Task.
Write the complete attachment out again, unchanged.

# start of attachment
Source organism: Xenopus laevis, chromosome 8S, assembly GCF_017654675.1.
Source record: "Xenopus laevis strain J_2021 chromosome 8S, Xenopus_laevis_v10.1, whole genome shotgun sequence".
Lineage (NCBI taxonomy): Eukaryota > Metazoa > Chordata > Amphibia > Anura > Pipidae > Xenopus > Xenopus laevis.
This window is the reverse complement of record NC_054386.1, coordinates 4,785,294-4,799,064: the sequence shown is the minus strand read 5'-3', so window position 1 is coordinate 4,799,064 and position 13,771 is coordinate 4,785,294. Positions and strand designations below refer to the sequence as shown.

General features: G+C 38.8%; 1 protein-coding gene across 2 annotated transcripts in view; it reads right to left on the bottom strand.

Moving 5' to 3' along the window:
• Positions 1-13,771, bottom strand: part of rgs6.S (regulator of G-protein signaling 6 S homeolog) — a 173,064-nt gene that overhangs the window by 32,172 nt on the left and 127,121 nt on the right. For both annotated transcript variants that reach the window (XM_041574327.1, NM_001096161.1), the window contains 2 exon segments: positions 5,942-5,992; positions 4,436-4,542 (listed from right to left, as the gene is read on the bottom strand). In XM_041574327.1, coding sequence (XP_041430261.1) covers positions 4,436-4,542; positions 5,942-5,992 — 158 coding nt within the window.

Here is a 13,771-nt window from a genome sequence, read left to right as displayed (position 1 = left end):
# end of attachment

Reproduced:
Source organism: Xenopus laevis, chromosome 8S, assembly GCF_017654675.1.
Source record: "Xenopus laevis strain J_2021 chromosome 8S, Xenopus_laevis_v10.1, whole genome shotgun sequence".
Lineage (NCBI taxonomy): Eukaryota > Metazoa > Chordata > Amphibia > Anura > Pipidae > Xenopus > Xenopus laevis.
This window is the reverse complement of record NC_054386.1, coordinates 4,785,294-4,799,064: the sequence shown is the minus strand read 5'-3', so window position 1 is coordinate 4,799,064 and position 13,771 is coordinate 4,785,294. Positions and strand designations below refer to the sequence as shown.

General features: G+C 38.8%; 1 protein-coding gene across 2 annotated transcripts in view; it reads right to left on the bottom strand.

Moving 5' to 3' along the window:
• Positions 1-13,771, bottom strand: part of rgs6.S (regulator of G-protein signaling 6 S homeolog) — a 173,064-nt gene that overhangs the window by 32,172 nt on the left and 127,121 nt on the right. For both annotated transcript variants that reach the window (XM_041574327.1, NM_001096161.1), the window contains 2 exon segments: positions 5,942-5,992; positions 4,436-4,542 (listed from right to left, as the gene is read on the bottom strand). In XM_041574327.1, coding sequence (XP_041430261.1) covers positions 4,436-4,542; positions 5,942-5,992 — 158 coding nt within the window.

Here is a 13,771-nt window from a genome sequence, read left to right as displayed (position 1 = left end):